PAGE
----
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ISME J. 2019 May;13(5):1198-1208. doi: 10.1038/s41396-018-0315-6. Epub 2019 Jan 14.

Effect of large magnetotactic bacteria with polyphosphate inclusions on the phosphate profile of the suboxic zone in the Black Sea.

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Leibniz Institute for Baltic Sea Research Warnemünde, Seestrasse 15, Rostock, 18119, Germany.
Leibniz Institute for Baltic Sea Research Warnemünde, Seestrasse 15, Rostock, 18119, Germany.
Centre for Limnology, Estonian University of Life Sciences, Limnoloogia tee 1, Vehendi Village, Tartu, 61117, Estonia.


The Black Sea is the world's largest anoxic basin and a model system for studying processes across redox gradients. In between the oxic surface and the deeper sulfidic waters there is an unusually broad layer of 10-40 m, where neither oxygen nor sulfide are detectable. In this suboxic zone, dissolved phosphate profiles display a pronounced minimum at the upper and a maximum at the lower boundary, with a peak of particulate phosphorus in between, which was suggested to be caused by the sorption of phosphate on sinking particles of metal oxides. Here we show that bacterial polyphosphate inclusions within large magnetotactic bacteria related to the genus Magnetococcus contribute substantially to the observed phosphorus peak, as they contain 26-34% phosphorus compared to only 1-5% in metal-rich particles. Furthermore, we found increased gene expression for polyphosphate kinases by several groups of bacteria including Magnetococcaceae at the phosphate maximum, indicating active bacterial polyphosphate degradation. We propose that large magnetotactic bacteria shuttle up and down within the suboxic zone, scavenging phosphate at the upper and releasing it at the lower boundary. In contrast to a passive transport via metal oxides, this bacterial transport can quantitatively explain the observed phosphate profiles.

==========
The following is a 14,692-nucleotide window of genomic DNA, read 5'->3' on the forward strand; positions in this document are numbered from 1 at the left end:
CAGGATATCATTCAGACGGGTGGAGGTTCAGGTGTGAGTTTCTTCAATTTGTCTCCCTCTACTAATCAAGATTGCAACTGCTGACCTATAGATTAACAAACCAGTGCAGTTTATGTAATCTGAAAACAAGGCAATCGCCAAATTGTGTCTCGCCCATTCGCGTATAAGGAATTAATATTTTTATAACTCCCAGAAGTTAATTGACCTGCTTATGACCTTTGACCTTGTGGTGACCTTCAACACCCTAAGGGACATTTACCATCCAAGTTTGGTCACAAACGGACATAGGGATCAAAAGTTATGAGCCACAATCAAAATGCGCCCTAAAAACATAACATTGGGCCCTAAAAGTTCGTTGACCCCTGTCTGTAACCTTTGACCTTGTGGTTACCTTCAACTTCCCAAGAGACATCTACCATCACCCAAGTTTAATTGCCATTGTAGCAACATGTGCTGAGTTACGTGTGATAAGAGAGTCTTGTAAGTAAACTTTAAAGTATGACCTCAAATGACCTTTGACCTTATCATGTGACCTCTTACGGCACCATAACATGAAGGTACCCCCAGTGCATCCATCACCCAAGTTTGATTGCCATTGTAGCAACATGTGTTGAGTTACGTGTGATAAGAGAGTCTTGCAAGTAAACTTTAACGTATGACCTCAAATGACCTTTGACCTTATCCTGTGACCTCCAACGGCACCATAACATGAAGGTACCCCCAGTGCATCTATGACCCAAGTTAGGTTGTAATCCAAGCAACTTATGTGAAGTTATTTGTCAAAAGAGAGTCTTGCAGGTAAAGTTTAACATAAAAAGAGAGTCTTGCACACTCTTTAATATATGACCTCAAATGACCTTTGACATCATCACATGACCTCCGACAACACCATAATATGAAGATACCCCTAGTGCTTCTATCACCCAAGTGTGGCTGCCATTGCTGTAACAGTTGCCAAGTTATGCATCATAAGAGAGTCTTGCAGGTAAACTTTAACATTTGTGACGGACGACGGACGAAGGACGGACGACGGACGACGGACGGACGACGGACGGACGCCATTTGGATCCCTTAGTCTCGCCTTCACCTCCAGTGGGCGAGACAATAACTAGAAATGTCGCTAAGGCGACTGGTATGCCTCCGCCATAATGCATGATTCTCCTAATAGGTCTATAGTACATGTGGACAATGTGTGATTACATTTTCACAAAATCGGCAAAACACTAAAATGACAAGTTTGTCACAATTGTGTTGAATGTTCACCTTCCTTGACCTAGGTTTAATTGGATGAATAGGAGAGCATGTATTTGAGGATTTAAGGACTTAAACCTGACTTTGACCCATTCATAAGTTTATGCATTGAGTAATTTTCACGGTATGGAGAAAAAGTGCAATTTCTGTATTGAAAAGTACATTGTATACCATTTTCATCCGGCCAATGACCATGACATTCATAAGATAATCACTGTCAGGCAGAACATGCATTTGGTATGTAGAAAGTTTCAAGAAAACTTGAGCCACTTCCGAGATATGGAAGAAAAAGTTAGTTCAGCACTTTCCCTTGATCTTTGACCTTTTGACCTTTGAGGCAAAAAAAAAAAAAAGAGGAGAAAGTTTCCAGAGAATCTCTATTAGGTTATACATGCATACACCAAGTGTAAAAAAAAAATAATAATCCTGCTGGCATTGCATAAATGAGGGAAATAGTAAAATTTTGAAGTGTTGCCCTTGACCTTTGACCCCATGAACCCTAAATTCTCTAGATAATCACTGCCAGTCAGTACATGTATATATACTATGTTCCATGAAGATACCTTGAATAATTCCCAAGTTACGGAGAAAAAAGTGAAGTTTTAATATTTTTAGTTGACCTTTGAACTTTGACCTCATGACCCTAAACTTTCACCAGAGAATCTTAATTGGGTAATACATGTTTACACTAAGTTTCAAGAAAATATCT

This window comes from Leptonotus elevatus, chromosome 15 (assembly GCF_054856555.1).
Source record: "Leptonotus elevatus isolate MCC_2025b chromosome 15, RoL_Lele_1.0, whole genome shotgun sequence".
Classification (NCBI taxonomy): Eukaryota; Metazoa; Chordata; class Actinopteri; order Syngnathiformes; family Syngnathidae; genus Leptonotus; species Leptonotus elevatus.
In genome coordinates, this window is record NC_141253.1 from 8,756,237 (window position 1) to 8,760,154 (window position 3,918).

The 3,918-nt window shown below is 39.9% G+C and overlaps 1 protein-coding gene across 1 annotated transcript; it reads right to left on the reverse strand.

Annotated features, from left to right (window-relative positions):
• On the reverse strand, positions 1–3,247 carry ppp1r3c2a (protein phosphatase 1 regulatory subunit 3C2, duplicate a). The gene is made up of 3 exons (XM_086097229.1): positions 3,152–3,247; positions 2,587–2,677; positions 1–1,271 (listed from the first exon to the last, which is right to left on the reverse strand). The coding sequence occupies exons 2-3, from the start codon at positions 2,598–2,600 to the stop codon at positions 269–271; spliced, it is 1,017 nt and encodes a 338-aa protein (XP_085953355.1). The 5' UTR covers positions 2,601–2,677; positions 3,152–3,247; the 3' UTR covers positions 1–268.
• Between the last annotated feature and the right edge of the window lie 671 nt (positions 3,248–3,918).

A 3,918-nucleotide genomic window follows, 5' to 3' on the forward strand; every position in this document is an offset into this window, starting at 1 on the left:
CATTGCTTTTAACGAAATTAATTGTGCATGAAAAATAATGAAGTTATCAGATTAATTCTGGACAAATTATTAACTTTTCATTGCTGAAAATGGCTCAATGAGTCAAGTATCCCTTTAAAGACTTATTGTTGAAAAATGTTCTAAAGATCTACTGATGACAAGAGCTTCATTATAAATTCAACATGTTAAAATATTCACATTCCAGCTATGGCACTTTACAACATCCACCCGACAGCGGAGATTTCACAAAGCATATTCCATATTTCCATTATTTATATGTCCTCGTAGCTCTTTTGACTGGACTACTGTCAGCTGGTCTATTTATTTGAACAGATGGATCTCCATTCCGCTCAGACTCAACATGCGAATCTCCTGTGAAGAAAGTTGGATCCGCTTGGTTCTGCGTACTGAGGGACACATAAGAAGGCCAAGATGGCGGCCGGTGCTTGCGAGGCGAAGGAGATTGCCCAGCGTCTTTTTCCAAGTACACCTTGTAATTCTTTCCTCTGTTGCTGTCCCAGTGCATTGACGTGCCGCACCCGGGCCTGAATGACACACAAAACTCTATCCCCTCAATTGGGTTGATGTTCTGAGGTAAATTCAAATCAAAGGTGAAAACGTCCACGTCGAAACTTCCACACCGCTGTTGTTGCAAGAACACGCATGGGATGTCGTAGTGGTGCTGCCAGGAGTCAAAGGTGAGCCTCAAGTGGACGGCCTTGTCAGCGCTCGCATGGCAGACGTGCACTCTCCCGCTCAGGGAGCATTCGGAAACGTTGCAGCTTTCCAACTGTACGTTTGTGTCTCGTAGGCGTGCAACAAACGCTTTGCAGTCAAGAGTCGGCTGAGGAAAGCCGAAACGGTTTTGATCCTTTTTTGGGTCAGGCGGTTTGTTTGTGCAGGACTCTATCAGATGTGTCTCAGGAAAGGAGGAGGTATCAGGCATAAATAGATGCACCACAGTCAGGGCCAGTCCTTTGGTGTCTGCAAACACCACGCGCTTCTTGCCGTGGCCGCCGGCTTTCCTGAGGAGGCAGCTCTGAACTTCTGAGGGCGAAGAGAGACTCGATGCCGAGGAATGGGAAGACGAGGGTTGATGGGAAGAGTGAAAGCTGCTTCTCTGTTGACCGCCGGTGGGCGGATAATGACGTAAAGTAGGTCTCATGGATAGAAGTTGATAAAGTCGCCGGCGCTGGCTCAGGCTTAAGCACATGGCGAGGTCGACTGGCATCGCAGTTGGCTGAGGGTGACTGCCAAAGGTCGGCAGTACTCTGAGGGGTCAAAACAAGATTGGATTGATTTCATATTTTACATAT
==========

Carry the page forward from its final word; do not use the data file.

[Available on 2020-05-01]

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